London’s deputy mayor for environment and energy, Shirley Rodrigues writes about the work being done in the capital to clean up air quality and reduce traffic.
Air pollution is the biggest environmental risk to health. Poor air quality stunts the growth of children’s lungs and worsens chronic illness such as asthma, lung and heart disease. There is also emerging evidence linking air pollution with an increased vulnerability to COVID-19.
In London we have already made great progress in improving air quality over recent years, introducing bold policies including the world’s first Ultra Low Emission Zone which helped reduce roadside nitrogen dioxide by 44 per cent in central London from February 2017 to January 2020. In 2016, London’s air exceeded the hourly legal limit for nitrogen dioxide for over 4,000 hours. Last year, this fell to just over 100 hours – a reduction of 97 per cent.
We have also seen additional improvements in air quality during the coronavirus lockdown as traffic fell to around half pre-lockdown levels. As we start to recover, our challenge will be to eradicate air pollution permanently. We must build on the success of policies such as ULEZ – and Londoners agree. A recent YouGov poll of residents in London revealed overwhelming support for measures to protect health by tackling air pollution emissions from cars. Nearly nine in ten Londoners are in favour of measures to reduce car emissions and use.
Last month, the mayor announced plans to transform parts of central London into one of the largest car-free zones in any capital city in the world as part of our Streetspace Plan. This is not only necessary to enable safe social distancing on public transport in London as lockdown restrictions are eased, but to avoid a car-based recovery. We need millions more journeys to be made on foot or by bike, which these changes will enable, as well as continuing to improve the city’s air quality.
With London’s public transport capacity potentially limited to a fifth of pre-crisis levels to enable safe social distancing, up to eight million journeys a day will need to be made by other means. If people switch only a fraction of these journeys to cars, London will grind to a halt. Essential deliveries and emergency services will be stuck in gridlock and Londoners will once again be exposed to toxic traffic fumes and rising levels of road danger. Our city’s economic recovery will be choked off.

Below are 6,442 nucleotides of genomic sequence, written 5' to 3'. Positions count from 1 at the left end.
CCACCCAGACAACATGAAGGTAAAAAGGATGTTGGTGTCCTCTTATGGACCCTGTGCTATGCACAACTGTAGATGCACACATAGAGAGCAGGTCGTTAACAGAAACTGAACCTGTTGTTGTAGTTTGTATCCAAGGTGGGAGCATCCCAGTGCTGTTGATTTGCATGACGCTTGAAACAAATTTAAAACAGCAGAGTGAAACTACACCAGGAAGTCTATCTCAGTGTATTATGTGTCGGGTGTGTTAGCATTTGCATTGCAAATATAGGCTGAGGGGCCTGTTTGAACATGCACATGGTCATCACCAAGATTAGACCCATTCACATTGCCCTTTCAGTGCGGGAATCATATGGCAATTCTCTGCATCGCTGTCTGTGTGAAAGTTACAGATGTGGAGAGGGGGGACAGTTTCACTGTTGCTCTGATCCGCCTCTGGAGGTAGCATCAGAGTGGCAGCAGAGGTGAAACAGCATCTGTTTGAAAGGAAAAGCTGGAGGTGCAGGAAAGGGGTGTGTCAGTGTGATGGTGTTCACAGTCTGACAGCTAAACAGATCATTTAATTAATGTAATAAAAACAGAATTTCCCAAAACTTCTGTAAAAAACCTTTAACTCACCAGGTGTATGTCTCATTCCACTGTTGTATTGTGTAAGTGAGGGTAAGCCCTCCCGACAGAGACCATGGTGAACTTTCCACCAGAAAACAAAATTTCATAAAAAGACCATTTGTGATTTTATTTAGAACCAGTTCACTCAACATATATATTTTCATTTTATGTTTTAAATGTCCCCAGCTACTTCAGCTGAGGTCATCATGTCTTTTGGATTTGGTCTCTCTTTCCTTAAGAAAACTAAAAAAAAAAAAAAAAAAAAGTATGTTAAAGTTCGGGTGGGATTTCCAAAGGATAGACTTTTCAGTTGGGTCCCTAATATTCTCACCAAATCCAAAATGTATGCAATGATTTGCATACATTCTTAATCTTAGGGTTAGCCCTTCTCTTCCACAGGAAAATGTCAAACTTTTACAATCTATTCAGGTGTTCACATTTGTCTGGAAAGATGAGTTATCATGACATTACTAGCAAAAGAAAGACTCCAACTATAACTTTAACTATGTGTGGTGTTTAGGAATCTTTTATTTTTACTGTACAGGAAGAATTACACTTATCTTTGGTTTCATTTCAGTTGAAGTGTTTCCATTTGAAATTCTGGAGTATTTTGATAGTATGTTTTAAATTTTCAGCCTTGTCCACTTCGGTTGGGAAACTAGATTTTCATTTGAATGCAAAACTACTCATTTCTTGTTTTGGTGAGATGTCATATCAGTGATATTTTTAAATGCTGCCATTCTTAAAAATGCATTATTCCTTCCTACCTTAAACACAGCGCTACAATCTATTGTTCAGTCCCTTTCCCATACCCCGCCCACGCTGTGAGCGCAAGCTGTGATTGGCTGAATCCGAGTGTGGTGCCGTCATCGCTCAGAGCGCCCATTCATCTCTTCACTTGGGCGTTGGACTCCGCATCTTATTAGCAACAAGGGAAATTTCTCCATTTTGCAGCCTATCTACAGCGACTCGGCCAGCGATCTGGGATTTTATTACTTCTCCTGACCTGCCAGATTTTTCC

The Congestion Charge, LEZ and ULEZ were suspended to allow key workers to travel safely during the strictest period of lockdown. Seven weeks later (despite the very large number of people working from home) car traffic on weekdays in central London surpassed pre-lockdown levels. As a condition of the recent funding deal with the Government TfL was required to bring forward proposals quickly to temporarily widen the scope and level of the Congestion Charge.
The reintroduction of the charges helped return car traffic in central London to below pre-lockdown levels. But it is now increasing again and if left unchecked as lockdown restrictions ease and people switch from public transport to cars there could be a doubling of car use in central London.
We cannot replace one health crisis with another. London’s road to recovery cannot be clogged with cars. We need a green recovery that prioritises walking and cycling, ensures that essential vehicles like buses, taxis and freight vehicles are zero emission, and creates new green jobs and industries that we need. Only by doing this will we create a greener, cleaner, healthier future for our city.